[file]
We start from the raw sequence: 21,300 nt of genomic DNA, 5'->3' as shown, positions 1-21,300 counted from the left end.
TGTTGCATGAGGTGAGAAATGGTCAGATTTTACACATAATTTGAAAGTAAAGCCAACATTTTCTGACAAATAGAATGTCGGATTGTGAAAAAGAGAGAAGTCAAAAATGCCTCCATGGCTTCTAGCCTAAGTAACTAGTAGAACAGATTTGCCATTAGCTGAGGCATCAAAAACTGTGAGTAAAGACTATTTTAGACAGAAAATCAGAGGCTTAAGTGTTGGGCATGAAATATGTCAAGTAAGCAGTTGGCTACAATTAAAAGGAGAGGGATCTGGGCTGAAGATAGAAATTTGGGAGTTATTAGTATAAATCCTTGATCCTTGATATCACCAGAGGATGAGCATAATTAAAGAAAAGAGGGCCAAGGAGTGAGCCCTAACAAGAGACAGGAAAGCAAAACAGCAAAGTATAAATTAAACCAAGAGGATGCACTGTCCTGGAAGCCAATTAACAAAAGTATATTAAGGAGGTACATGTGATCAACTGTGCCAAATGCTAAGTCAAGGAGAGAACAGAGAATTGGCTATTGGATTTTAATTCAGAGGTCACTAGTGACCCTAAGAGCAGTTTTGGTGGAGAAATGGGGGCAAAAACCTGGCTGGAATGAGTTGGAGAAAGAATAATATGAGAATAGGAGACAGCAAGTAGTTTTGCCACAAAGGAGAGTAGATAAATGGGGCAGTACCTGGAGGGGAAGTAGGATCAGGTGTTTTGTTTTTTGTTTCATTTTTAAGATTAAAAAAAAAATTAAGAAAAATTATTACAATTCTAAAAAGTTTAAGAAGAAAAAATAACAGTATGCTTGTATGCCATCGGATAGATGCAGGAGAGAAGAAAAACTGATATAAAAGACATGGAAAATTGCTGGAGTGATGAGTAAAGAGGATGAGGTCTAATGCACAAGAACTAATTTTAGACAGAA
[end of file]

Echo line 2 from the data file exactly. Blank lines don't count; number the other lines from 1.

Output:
TGTTGCATGAGGTGAGAAATGGTCAGATTTTACACATAATTTGAAAGTAAAGCCAACATTTTCTGACAAATAGAATGTCGGATTGTGAAAAAGAGAGAAGTCAAAAATGCCTCCATGGCTTCTAGCCTAAGTAACTAGTAGAACAGATTTGCCATTAGCTGAGGCATCAAAAACTGTGAGTAAAGACTATTTTAGACAGAAAATCAGAGGCTTAAGTGTTGGGCATGAAATATGTCAAGTAAGCAGTTGGCTACAATTAAAAGGAGAGGGATCTGGGCTGAAGATAGAAATTTGGGAGTTATTAGTATAAATCCTTGATCCTTGATATCACCAGAGGATGAGCATAATTAAAGAAAAGAGGGCCAAGGAGTGAGCCCTAACAAGAGACAGGAAAGCAAAACAGCAAAGTATAAATTAAACCAAGAGGATGCACTGTCCTGGAAGCCAATTAACAAAAGTATATTAAGGAGGTACATGTGATCAACTGTGCCAAATGCTAAGTCAAGGAGAGAACAGAGAATTGGCTATTGGATTTTAATTCAGAGGTCACTAGTGACCCTAAGAGCAGTTTTGGTGGAGAAATGGGGGCAAAAACCTGGCTGGAATGAGTTGGAGAAAGAATAATATGAGAATAGGAGACAGCAAGTAGTTTTGCCACAAAGGAGAGTAGATAAATGGGGCAGTACCTGGAGGGGAAGTAGGATCAGGTGTTTTGTTTTTTGTTTCATTTTTAAGATTAAAAAAAAAATTAAGAAAAATTATTACAATTCTAAAAAGTTTAAGAAGAAAAAATAACAGTATGCTTGTATGCCATCGGATAGATGCAGGAGAGAAGAAAAACTGATATAAAAGACATGGAAAATTGCTGGAGTGATGAGTAAAGAGGATGAGGTCTAATGCACAAGAACTAATTTTAGACAGAA